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Clifford D Simak


Way Station
Year 1963
Publisher Pan  (Victor Gollancz)  (Methuen)
ISBN 0413369005



Winner of the Hugo Award

The inhabitants of the alien planets had many benefits to offer Earth - and were willing to share them if only Earth society showed signs of becoming adequately civilized.

As the only Earthman in touch with the rest of the universe, the keeper of Way Station 18327 was beginning to hope that his fellow men might at last prove worthy.  Then his plans started to go wrong - beginning with a grave robbery and ending on the night an ignorant and violent mob threatened to penetrate the innermost secrets of the Way Station ...




A vaulting imagination that spans the universe in a leap of creative thought.
A profound feeling for the Earth we live on.
A sense of the one-ness, not just of humanity but of all life.

This is the combination that underlies Simak's work and gives it its unique appeal.  Way Station is one of his finest.  It tells how, in a remote part of an obscure and somewhat primitive planet, an inter-galactic transfer station is set up.  The effects are not only wholly unexpected but momentous far beyond the dreams of its constructors.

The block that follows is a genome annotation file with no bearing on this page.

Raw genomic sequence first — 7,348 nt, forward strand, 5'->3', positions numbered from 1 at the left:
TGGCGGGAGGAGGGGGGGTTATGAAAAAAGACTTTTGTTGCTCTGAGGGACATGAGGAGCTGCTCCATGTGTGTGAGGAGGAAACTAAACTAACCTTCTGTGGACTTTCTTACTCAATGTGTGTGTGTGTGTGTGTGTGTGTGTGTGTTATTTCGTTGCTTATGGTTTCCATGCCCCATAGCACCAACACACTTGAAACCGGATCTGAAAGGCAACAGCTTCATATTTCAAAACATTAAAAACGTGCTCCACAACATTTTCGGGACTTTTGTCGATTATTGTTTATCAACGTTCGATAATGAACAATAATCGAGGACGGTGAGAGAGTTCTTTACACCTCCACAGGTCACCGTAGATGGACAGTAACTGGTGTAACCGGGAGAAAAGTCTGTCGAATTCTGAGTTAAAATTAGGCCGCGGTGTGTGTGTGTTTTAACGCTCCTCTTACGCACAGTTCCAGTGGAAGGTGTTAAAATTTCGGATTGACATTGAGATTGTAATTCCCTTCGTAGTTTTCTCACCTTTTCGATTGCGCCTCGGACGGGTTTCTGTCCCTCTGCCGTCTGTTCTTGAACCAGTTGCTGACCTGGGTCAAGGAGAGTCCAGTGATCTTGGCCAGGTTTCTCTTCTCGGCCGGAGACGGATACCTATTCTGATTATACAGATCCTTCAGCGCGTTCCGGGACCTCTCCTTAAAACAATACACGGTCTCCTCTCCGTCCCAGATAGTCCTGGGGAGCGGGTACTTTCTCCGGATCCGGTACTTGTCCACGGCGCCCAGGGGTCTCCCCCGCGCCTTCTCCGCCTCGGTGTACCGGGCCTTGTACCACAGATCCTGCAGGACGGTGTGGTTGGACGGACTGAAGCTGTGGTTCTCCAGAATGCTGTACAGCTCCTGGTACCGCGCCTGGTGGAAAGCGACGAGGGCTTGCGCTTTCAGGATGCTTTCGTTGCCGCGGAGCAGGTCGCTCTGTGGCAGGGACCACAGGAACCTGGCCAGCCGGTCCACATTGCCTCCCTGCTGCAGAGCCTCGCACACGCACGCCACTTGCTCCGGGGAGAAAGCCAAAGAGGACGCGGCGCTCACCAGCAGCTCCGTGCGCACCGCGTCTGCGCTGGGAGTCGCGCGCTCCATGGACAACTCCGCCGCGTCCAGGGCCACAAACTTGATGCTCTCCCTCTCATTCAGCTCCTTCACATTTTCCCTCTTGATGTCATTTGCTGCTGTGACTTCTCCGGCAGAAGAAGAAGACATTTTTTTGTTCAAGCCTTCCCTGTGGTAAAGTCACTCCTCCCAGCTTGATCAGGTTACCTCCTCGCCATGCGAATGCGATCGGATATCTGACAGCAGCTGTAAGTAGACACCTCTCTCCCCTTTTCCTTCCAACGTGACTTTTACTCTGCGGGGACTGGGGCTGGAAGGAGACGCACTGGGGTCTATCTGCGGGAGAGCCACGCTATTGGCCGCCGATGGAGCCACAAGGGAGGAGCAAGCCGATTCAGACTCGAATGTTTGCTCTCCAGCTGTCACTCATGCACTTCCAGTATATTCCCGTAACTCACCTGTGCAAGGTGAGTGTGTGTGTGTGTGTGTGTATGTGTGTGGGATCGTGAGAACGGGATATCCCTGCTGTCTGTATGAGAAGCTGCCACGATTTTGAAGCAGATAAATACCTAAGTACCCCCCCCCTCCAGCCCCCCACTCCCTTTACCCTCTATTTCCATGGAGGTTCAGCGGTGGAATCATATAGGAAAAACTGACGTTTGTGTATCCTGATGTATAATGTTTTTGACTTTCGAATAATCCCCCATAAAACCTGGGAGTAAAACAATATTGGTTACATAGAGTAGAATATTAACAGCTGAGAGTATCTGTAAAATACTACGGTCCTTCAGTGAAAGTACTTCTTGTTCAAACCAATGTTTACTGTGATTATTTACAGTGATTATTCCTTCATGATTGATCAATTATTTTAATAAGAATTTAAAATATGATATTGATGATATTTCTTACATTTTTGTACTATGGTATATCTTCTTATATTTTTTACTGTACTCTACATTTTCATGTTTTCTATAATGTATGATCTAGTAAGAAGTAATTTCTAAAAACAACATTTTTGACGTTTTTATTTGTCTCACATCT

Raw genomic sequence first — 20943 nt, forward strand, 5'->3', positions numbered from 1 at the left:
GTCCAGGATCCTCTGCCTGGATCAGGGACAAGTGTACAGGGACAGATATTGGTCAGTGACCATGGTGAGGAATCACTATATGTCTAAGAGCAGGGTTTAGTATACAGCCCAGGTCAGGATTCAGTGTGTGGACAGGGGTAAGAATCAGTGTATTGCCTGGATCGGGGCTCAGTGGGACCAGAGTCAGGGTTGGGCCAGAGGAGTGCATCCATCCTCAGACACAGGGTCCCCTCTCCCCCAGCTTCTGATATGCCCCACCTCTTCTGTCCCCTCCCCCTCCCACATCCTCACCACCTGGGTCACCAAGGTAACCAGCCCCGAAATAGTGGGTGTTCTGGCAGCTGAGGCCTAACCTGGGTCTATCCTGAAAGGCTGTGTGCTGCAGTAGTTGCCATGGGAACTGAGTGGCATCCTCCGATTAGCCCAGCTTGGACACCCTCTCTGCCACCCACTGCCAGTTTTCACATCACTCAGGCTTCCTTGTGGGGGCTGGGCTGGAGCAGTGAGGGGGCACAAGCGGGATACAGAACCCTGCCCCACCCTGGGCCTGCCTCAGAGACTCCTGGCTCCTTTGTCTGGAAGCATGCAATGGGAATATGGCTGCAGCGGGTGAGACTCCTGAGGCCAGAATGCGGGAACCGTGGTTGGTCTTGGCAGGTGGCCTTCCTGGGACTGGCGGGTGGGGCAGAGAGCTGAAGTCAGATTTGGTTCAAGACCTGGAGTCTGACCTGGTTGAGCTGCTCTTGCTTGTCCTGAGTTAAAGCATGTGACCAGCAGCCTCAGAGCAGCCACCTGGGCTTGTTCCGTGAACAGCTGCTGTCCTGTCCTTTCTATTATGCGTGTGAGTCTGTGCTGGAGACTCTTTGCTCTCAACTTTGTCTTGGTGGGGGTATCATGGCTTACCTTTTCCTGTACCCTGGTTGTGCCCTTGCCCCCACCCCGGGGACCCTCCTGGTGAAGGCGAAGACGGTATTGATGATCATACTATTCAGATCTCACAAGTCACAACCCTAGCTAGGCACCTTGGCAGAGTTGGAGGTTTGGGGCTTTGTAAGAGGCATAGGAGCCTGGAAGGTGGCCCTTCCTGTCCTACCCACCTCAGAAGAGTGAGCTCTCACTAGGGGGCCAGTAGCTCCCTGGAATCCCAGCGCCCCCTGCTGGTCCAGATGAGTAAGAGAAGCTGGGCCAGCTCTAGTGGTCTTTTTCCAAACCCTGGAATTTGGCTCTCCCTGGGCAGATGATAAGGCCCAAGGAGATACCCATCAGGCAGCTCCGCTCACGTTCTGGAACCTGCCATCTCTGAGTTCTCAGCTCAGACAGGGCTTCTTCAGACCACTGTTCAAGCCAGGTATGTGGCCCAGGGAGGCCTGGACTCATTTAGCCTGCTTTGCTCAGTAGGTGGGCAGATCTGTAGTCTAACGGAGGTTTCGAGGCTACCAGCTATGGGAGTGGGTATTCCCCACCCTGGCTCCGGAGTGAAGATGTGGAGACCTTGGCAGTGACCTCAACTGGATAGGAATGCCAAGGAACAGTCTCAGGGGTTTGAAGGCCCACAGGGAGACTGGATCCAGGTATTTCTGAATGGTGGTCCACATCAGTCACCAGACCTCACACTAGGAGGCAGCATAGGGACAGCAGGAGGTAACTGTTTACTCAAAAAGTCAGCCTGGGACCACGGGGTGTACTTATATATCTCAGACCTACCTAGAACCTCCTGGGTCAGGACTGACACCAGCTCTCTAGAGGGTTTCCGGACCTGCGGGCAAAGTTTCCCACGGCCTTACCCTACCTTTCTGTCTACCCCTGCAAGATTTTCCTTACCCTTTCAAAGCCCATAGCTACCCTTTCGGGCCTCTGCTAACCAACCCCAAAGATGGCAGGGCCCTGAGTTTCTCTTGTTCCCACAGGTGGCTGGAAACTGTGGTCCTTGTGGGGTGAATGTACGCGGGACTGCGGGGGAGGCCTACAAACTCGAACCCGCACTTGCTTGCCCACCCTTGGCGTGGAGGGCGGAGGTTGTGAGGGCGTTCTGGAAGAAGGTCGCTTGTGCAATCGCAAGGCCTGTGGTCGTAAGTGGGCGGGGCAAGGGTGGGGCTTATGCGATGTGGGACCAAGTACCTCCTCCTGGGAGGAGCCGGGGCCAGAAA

Astronauts Neil Armstrong and David R. Scott, assisted by U.S. Navy divers, await the arrival of the recovery ship after completion of their Gemini 8 mission.



Credit: NASA

Splash Down
Astronauts Neil Armstrong and David R. Scott sit with their spacecraft hatches open while awaiting the arrival of the recovery ship, the USS Leonard F. Mason, after the successful completion of their Gemini 8 mission. They're assisted by rescue personnel. The overhead view shows the Gemini 8 spacecraft with the yellow flotation collar attached to stabilize the spacecraft in choppy seas. The green marker dye is highly visible from the air and is used as a locating aid.

NASA Image of the day archive





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